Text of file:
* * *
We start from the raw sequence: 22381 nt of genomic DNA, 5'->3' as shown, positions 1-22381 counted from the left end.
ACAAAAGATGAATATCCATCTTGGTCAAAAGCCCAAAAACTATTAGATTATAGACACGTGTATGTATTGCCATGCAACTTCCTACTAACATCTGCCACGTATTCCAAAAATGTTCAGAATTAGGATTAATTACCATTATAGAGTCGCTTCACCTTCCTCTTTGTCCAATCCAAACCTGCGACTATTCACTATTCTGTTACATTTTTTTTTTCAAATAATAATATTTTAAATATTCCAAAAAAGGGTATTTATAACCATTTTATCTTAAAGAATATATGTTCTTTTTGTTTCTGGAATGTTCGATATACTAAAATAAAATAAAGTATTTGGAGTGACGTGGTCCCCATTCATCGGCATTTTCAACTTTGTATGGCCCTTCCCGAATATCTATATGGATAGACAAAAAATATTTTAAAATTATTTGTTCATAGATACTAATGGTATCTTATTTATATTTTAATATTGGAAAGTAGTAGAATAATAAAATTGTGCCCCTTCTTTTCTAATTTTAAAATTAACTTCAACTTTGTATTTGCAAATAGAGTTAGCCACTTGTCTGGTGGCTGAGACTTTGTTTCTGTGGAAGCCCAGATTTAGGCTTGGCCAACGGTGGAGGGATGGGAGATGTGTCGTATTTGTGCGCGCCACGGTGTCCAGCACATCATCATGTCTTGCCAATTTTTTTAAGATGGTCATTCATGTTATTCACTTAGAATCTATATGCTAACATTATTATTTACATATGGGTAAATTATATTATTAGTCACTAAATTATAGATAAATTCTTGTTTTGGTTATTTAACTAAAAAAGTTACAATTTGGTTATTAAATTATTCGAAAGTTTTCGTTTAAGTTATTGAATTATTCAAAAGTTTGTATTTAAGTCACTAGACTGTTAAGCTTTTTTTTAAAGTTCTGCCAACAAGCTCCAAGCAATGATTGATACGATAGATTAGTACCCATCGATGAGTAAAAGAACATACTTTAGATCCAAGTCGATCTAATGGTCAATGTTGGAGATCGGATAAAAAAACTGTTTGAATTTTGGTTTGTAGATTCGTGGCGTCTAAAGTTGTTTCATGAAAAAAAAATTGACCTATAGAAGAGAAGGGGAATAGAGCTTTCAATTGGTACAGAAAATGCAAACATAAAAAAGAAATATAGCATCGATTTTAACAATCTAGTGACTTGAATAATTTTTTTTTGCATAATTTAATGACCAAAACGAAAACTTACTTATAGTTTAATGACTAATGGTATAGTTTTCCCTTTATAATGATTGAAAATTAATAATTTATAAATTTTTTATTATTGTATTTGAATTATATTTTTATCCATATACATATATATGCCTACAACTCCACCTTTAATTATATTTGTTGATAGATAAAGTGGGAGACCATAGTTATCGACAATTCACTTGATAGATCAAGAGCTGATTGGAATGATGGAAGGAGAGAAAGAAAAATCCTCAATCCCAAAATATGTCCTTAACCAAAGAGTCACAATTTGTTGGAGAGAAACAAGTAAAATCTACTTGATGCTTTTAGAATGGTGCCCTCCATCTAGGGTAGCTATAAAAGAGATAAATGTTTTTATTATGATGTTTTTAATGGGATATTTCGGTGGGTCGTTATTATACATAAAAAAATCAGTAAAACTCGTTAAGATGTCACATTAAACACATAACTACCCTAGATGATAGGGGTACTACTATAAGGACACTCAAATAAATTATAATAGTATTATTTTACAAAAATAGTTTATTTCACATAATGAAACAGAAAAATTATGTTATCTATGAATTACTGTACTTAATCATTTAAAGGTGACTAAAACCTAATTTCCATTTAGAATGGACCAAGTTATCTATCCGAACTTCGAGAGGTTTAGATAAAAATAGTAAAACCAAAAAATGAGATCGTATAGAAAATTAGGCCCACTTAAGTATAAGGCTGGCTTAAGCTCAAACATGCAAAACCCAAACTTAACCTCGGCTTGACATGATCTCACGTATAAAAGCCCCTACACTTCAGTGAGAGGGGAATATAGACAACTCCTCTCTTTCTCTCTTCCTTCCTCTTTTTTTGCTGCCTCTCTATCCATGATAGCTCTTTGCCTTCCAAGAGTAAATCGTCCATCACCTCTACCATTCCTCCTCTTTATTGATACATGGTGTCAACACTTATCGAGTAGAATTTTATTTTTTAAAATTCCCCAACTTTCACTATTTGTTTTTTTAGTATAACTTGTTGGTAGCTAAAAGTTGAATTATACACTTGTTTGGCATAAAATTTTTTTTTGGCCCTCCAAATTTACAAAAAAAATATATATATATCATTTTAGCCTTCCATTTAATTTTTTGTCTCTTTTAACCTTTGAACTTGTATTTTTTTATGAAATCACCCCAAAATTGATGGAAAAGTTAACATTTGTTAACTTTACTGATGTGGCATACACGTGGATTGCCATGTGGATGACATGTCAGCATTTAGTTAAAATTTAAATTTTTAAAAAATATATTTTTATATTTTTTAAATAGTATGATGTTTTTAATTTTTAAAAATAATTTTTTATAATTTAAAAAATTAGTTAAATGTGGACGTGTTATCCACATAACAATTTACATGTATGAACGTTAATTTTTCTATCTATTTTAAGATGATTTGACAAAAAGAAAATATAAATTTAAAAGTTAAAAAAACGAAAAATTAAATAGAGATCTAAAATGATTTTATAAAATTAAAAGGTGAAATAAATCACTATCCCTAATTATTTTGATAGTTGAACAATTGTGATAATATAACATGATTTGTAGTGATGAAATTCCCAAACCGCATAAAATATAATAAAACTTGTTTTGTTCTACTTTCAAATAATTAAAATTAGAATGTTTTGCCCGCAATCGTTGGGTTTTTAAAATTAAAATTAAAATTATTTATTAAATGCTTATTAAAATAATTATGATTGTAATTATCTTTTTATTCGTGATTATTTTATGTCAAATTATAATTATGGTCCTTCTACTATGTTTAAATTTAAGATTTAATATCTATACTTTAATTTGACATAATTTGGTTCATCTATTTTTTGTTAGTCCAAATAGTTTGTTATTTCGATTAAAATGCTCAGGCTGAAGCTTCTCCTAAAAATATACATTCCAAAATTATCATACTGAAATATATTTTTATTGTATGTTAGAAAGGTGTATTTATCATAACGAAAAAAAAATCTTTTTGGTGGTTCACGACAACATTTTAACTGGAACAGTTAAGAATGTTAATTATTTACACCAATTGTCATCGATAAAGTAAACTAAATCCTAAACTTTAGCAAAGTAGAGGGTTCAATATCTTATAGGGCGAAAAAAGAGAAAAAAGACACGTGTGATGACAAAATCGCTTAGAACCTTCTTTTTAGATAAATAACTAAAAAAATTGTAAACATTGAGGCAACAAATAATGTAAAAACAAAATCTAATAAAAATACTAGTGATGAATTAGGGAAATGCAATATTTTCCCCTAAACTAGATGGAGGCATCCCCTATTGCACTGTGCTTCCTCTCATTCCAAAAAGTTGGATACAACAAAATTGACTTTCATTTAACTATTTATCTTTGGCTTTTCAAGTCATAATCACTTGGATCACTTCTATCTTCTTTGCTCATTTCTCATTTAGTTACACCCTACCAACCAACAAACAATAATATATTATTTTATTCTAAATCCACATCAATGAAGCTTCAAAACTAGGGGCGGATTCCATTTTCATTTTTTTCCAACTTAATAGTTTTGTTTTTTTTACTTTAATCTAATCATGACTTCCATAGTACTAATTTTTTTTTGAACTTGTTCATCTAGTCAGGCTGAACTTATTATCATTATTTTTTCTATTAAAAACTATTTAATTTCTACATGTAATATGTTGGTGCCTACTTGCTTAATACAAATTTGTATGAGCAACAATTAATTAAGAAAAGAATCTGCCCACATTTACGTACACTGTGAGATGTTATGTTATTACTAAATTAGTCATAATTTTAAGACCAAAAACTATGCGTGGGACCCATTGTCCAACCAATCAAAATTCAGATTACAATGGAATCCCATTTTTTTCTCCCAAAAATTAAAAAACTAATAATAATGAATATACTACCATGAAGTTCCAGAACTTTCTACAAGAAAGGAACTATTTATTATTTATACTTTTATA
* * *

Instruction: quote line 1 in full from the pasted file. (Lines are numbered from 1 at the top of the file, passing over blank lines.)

We start from the raw sequence: 22381 nt of genomic DNA, 5'->3' as shown, positions 1-22381 counted from the left end.